Filing Your Return -> Donations in the Year of Death and in the Will
Donations in the Year of Death and in the Will
Income Tax Act s. 118.1(1), 118.1(4), 118.1(5), 118.1(5.1), 118.1(5.2), 118.1(5.3)
When a donation, or gift, is bequeathed in the will, it is deemed to have been made immediately before the individual died.
A person can designate a charitable organization (qualified donee) as the beneficiary of an RRSP, RRIF or TFSA, or of a life insurance policy. When this is done, as long as the transfer to the charitable organization occurs in the 36-month period that begins at the time of death, the transfer is deemed to be a donation or gift made immediately before the individual's death. Written application can be made to the Minister of National Revenue to extend the 36-month period.
On the final tax return for the deceased person, you would claim all donations or gifts made in the year of death, those bequeathed in the will, directly transferred from RRSPs, RRIFs, TFSAs, or life insurance policies, and any carried forward from previous years, to a maximum of 100% of the taxpayer's net income. Any excess can be claimed on the tax return for the previous year, again to a maximum of 100% of the taxpayer's net income.
In some cases, the donation tax credit for these donations can be claimed by the surviving spouse instead of by the deceased taxpayer. As a matter of administrative practice, donations or gifts made by a deceased person will be accepted by Canada Revenue Agency (CRA) as being donations or gifts of the surviving spouse. However, this is not enforceable in court, because this practice is not reflected in the Income Tax Act. As an example of this, see the Douziech Tax Court Case from 2000. In this case, the donations were made in the year of death, but before the couple married.
When the surviving spouse claims the donations of the deceased spouse, this would be done on the tax return for the year of the spouse's death. The maximum amount that may be claimed as donations would be 75% of the net income of the surviving spouse. See the CRA Technical Interpretation 2010-032621E5 for more information. It is possible that any unused portion could be carried forward by the surviving spouse for up to 5 years, but this is not addressed by the technical interpretation. If there are other beneficiaries besides the surviving spouse, it is unlikely that the spouse could claim the donations, unless it had no effect on the inheritances of other beneficiaries.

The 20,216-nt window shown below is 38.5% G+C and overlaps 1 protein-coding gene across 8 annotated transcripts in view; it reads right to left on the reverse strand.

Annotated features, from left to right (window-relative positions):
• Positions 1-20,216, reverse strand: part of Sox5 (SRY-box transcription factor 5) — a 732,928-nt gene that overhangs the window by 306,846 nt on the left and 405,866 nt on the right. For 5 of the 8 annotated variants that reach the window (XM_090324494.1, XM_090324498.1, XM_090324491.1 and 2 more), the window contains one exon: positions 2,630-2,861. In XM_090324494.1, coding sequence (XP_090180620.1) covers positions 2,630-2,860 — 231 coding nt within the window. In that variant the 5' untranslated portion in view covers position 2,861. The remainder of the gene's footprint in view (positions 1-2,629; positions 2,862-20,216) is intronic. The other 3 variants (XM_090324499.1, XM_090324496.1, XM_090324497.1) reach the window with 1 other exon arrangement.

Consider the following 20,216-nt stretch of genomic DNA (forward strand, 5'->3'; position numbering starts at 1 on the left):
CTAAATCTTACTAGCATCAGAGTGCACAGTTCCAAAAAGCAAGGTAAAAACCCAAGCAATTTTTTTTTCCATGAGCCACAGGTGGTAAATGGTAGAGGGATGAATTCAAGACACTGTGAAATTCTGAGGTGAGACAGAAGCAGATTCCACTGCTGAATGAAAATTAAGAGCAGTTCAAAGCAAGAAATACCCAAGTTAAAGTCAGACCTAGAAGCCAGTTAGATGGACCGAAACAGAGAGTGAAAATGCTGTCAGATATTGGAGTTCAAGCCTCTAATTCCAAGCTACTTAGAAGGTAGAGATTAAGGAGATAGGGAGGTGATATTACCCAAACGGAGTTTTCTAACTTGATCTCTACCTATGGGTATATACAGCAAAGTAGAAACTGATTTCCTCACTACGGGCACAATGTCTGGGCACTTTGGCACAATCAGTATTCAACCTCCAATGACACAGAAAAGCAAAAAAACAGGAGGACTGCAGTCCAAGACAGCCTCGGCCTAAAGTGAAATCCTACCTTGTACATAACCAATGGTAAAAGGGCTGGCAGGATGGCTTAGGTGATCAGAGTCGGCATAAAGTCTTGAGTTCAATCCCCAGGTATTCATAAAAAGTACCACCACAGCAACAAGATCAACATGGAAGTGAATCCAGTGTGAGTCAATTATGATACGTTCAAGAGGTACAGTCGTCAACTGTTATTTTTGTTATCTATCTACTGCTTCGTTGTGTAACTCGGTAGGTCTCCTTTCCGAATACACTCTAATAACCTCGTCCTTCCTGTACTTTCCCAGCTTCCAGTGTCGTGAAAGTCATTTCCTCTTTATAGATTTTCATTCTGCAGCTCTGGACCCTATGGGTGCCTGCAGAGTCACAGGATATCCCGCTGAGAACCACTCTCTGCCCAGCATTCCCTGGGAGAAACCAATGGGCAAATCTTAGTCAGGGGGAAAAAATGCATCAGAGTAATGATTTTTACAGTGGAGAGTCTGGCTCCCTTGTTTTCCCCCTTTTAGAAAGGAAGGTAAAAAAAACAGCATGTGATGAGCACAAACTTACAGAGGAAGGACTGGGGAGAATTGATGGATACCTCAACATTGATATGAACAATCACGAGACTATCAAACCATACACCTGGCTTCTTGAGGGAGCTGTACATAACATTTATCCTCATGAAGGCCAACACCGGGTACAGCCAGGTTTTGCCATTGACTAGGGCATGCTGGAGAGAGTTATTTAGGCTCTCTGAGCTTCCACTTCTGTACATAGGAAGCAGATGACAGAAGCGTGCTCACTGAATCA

For a donation made by an individual's estate, the CDTC may be applied against only the estate's income tax otherwise payable.
2014 Federal Budget Proposals
The budget proposes that, for the 2016 and subsequent taxation years, donations by will and designation donations will be deemed to have been made by the estate, at the time at which the property that is the subject of the donation is transferred to a qualified donee.
Also, the available donation will be allowed to be allocated among any of:
The current limits that apply to determine the total donations that are creditable in a year will continue to apply. A qualifying donation will be a donation effected by a transfer, within the first 36 months after the individual's death, of property to a qualified donee.
An estate will continue to be able to claim a CDTC in respect of other donations in the year in which the donation is made or in any of the 5 following years.
TaxTips.ca ResourcesDonations tax credit
Canada Revenue Agency (CRA) ResourcesP113 Gifts and Income Tax
Tax Tip: Compare alternatives to see if it is better to claim donations and gifts on the return of the deceased or of the surviving spouse.
Revised: January 30, 2021
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